Riding the bus is as much a part of the culture of the mentally challenged community, as struggling to read.  In our Central Florida county, parents sometimes complain about the long bus trips that our population must take each day to get to and from work.  Often, parents will opt to transport their children to doctor’s appointments and Rec Department events, rather than teaching them the intricate maneuvering required to learn the route schedules.  The professional community has never caught the vision of teaching people who are mentally challenged how to figure out the schedules.  Transporting them in private vehicles seems easier. 

Yet, I seldom hear the same complaint from Special Gathering members and my other friends.  When Diana developed the skills needed to ride the bus to work and to her appointments after her mother died, she gained a new sense of independence.  She and her close friend, Mimi, often ride the bus together to go to lunch and to the shopping center.

Because of the complexity of the geography of the county, bus routes can be complicated and hard to understand.  Therefore, there are not as many bus people who live in our county, except a few scattered homeless individuals.  Bus people are folks who ride the bus everyday for fun and entertainment.  

A good friend of mine has a daughter who is in her mid-thirties.  She is mentally challenged and bipolar.  She lives in South Florida where there are many bus routes.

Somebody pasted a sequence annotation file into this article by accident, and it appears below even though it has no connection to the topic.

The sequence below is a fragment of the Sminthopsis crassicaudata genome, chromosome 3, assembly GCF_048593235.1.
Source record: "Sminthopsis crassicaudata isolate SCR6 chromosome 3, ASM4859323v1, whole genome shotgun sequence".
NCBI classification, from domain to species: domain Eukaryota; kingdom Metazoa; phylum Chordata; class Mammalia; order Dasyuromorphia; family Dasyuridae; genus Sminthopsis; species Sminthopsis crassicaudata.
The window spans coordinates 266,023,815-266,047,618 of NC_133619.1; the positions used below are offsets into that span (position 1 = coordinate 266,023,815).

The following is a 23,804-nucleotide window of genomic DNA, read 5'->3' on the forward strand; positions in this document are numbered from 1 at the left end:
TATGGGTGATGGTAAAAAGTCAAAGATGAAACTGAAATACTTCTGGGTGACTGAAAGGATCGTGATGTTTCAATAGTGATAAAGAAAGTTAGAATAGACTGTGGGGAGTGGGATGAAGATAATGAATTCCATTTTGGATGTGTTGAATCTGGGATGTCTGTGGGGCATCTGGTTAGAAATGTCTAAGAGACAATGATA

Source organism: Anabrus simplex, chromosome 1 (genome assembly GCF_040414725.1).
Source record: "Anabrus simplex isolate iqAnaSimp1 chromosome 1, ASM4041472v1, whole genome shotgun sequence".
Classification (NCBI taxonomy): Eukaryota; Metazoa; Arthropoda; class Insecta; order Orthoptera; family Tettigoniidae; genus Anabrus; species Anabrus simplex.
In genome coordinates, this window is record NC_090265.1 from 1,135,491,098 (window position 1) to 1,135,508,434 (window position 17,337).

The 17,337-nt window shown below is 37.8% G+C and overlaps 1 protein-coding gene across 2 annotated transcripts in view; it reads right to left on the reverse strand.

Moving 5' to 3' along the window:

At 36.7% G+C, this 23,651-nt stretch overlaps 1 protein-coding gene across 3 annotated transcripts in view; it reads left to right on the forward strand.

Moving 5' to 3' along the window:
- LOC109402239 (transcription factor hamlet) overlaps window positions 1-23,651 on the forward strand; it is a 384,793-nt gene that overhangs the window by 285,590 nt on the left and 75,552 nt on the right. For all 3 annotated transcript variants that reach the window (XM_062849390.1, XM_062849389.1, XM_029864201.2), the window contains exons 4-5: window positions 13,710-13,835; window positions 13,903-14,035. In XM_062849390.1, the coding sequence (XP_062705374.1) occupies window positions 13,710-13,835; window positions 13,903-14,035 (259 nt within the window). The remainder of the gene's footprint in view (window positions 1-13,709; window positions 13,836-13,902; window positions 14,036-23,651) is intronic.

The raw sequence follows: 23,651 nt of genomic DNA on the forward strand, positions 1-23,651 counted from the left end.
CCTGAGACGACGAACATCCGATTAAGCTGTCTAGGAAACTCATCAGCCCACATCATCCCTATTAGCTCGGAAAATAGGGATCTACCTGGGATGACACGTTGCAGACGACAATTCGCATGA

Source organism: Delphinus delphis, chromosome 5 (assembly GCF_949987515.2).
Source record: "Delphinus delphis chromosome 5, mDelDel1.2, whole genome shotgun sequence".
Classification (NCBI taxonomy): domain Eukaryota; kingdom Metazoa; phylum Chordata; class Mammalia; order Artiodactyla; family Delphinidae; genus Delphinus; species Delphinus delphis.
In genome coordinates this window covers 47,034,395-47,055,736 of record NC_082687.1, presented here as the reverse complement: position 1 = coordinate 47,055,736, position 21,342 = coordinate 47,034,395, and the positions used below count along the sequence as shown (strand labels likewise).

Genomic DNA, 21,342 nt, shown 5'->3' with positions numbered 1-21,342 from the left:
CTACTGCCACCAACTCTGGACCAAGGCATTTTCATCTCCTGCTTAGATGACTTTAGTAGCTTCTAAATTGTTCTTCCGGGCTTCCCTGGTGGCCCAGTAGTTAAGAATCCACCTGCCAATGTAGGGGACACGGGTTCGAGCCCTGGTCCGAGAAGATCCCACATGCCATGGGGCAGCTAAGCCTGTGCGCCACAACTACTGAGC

This young woman boards the bus early everyday and rides all day long.  She gave up employment years ago because she doesn’t like the tedium of the day programs.  The erratic behavior caused by her bipolar symptoms, makes it hard for her to understand the logic required to be able to submit to authority.  For that reason, she hasn’t succeeded in working in the community.  Therefore, she finds that riding the bus everyday, fills her time in a meaningful way.

Perhaps one of the best things the professional community could do within our cloistered, sub-culture is bus training.  Teaching individuals who are developmentally disabled to ride the bus to doctor’s appointments and to the shopping mall should be an intricate part of the skill sets needed for survival. 

Part of my desire is to get a grant that can be used to teach people how to ride the bus in our county.  It will mean educating parents and professionals first but it would be worth the effort.   As the cost of gas continues to climb, riding the bus may become a necessary skill set that we cannot afford to be without.  

Does anyone know of a grant that teaches people to access public transportation? 

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